Wednesday, August 4, 2010

Its discrimination

As soon as you start treating people differently because of their health, age, skin color, language, eye color, height, weight, shoe size, pant size, food allergies, eating preferences, ability to use chopsticks or not, career aspirations, job, salary, or whatever, you create discrimination.

When you are first diagnosed with cancer, you believe everyone will know that you have cancer as it is tattooed on your forehead for the world to see. They see the word cancer and either:

a. Run away - because they might catch cancer cooties or they just don't know how to talk about this.

b. Tell you how you can be cured - they know because their neighbor's second cousin's hair stylist's dog groomers, great nephew had a completely different kind of cancer thirty years ago and it cured him.

c. Ignore it and pretend you have nothing wrong with you. Now there is an upside to this - they aren't treating you differently but they still expect you to go drinking and bar hopping until 3 am and call you a party pooper when you say you can't because you have to get up early for chemo and they frown on patients with massive hangovers.

d. They treat you just about the same but understand you may not feel up to snuff for everything you used to do. This is not treating them differently this is adapting to a change in their life.

In my professional opinion with 29 years (yes really) of experience in this is that answer d is correct. Don't really treat them any differently. The other answers are a combination of fear, stupidity, ignorance, and discrimination (which is really stupidity and ignorance and fear combined).

So now the NCAA wants to start requiring all student athletes to be tested for the sickle cell anemia trait. Why are they doing this? Because lawyers and insurance companies got involved after a student athlete died because of his sickle cell issues. (Now there is nothing wrong with lawyers and insurance companies, they do a lot of good in the world, but this is clearly another case of a CYA maneuver.)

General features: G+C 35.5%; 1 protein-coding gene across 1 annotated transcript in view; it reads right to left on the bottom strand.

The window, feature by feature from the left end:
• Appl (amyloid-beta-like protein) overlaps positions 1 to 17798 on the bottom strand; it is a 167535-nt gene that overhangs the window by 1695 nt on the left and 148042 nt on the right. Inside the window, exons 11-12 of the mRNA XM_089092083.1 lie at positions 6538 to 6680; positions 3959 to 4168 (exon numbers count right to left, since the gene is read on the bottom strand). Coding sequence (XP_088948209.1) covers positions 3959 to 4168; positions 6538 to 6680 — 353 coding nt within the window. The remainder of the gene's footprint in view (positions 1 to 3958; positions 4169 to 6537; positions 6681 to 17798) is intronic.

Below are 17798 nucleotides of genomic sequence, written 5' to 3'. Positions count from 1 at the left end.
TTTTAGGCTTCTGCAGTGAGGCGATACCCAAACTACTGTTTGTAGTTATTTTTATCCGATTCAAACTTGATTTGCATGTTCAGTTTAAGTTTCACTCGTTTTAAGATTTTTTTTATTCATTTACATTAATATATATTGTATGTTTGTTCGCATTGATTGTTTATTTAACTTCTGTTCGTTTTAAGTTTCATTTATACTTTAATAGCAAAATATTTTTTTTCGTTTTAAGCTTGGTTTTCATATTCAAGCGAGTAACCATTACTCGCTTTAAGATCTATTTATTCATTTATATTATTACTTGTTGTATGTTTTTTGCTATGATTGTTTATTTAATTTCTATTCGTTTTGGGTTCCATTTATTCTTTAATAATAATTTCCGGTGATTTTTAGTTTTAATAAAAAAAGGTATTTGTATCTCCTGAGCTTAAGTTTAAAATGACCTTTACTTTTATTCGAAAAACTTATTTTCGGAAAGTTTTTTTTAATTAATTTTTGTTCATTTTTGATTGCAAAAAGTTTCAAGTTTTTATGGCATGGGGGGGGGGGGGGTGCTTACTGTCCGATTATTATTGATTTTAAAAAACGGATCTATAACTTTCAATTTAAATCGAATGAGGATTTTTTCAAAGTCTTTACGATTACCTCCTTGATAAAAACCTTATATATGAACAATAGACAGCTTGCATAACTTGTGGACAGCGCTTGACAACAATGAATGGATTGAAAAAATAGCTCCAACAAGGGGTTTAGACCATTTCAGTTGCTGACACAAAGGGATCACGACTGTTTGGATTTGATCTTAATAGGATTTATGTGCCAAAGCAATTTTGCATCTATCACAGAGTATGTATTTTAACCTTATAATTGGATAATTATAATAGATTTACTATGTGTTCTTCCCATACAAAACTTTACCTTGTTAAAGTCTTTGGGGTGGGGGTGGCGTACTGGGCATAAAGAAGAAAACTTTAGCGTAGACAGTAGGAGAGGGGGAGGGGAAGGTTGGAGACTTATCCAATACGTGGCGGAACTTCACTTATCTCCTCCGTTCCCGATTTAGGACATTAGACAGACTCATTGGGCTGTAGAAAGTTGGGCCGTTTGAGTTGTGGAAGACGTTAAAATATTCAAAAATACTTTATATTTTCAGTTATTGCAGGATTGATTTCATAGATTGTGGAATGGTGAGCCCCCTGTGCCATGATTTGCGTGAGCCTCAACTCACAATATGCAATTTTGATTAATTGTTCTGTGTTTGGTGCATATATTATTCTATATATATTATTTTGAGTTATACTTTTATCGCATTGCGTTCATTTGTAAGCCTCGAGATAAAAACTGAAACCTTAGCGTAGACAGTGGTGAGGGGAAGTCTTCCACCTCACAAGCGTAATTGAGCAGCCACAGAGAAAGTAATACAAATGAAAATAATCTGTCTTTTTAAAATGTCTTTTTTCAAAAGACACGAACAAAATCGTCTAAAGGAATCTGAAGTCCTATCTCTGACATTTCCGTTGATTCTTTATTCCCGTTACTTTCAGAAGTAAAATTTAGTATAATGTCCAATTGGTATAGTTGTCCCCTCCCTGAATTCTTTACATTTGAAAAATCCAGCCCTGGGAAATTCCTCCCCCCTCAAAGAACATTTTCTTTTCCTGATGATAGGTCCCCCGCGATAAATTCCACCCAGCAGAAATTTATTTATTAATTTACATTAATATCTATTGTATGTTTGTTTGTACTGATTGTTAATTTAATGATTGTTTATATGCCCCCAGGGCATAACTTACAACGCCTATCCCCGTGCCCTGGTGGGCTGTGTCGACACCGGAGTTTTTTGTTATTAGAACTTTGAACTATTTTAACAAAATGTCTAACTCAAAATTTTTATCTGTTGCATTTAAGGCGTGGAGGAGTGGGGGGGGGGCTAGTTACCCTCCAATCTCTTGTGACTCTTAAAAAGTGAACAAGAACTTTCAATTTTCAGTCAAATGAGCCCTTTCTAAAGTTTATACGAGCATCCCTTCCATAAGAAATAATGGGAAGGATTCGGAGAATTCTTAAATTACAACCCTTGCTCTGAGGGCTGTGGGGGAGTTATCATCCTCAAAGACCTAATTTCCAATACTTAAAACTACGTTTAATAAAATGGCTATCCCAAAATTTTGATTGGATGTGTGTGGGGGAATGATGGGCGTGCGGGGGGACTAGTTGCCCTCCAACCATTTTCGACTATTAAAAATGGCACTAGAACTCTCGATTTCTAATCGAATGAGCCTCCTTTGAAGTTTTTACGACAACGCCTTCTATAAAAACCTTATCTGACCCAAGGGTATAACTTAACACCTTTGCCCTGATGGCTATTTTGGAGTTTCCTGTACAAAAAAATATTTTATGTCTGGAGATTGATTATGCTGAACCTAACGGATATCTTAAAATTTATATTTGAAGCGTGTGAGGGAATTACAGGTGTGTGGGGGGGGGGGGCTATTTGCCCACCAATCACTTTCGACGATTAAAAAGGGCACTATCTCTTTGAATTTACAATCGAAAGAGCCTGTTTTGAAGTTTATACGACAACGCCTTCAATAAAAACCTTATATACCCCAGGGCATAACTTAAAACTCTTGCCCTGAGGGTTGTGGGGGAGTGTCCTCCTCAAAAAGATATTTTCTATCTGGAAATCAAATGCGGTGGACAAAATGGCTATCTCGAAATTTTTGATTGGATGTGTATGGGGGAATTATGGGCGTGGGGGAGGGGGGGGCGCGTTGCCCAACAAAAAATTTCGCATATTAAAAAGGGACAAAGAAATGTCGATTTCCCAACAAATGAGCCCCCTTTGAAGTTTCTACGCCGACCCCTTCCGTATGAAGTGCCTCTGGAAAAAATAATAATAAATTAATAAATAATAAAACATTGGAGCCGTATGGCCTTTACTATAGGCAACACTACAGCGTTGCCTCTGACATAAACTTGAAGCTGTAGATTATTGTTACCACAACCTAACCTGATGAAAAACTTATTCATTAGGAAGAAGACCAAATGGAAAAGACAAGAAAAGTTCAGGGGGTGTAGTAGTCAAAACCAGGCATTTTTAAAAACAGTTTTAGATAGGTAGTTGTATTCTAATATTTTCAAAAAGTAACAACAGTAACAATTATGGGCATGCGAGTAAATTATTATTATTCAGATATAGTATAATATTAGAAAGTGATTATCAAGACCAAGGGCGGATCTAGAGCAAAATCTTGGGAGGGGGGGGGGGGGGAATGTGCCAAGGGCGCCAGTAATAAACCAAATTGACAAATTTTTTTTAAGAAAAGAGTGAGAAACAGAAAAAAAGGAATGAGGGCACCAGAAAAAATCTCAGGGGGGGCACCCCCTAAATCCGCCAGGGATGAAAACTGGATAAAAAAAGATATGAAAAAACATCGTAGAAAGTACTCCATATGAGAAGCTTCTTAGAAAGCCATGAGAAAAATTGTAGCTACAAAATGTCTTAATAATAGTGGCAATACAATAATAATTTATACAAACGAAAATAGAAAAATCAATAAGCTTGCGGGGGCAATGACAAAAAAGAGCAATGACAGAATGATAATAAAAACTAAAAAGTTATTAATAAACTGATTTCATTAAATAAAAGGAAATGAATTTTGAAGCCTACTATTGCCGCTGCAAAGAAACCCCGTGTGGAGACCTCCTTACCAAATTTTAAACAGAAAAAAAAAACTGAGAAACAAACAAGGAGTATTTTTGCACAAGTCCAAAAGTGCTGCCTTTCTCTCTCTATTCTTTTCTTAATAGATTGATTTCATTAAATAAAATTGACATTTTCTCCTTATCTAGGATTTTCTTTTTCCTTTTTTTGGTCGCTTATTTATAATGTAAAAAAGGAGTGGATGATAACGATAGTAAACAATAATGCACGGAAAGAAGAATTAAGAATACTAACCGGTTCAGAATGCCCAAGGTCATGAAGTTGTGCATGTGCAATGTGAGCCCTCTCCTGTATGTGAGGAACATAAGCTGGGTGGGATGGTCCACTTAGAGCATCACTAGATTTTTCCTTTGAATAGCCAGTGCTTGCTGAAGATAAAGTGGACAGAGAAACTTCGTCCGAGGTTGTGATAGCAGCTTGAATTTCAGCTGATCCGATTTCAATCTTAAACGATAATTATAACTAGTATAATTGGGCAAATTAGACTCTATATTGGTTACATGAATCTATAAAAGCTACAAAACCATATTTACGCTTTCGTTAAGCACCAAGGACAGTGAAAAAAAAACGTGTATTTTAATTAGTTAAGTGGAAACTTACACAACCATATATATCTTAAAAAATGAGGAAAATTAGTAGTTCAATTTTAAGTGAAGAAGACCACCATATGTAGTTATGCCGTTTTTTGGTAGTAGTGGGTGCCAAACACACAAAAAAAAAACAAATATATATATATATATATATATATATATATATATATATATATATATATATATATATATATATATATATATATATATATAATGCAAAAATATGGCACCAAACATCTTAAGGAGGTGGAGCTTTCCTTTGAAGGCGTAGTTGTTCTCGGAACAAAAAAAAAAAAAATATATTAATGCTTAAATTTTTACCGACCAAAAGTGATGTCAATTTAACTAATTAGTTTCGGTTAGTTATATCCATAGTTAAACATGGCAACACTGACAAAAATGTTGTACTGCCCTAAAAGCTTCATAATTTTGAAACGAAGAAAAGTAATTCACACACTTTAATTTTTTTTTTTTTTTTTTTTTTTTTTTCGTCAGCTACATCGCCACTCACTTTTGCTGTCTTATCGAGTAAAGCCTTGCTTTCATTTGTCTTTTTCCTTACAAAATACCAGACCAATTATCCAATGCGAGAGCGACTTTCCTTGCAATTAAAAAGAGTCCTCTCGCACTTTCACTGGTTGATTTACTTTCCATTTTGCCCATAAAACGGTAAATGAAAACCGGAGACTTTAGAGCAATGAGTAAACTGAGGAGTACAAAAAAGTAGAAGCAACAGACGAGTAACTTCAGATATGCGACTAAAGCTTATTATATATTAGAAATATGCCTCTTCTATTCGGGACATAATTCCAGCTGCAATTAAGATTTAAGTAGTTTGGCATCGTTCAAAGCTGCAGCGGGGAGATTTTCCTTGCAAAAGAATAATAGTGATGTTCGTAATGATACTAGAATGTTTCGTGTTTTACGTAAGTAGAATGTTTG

First of all, the rate of sickle cell traits in African Americans is 8 times that of Caucasians. This would reinforce bias and prejudice for the wrong reasons. Can you say 'genetic discrimination'? Regardless of skin color, this is creating two classes of athletes.

Second, just because you have the sickle cell trait, doesn't mean you have health risks. Apparently you need two parents with sickle cell traits to create a child with real problems.

Third, if you have sickle cell issues you are supposed to (and I quote): 'to stay hydrated and know when to take breaks. It's about knowing your body.' And how is this any different than what an athlete or anyone exercising should be doing?

Finally, why can't the NCAA just do what the US military is doing since the 1970's by revamping the training protocol to eliminate the risk of heat-related illnesses and exhaustion for everyone. Why create another possible area for bias?

I feel my health history is on a need to know basis. If you don't need to know, I'm not telling. Same with sickle cell testing - what is it doing as a screening for college athletes other than creating bias and 'haves' and 'have-nots' categories?

Otherwise my day started off on a rosy note - can you say sunrise? We left our adventures in northern WI at 5:50 AM. I didn't sleep well last night due to back pain, etc. Now we are in southern MN - far away from where we started. I am going to productively work from my friend's condo while she has gone to her office. I am exhausted and can't spell (giving spell check a workout). I really do have work to do but the overwhelming urge to nap may take over...

1 comment:

OCWarrior1026 said...

I completely agree with you. I've been so hesitant for this exact reason. Every person that finds out jumps right into their "I'm an oncologist, and I know best," speech. If love this post. :-)

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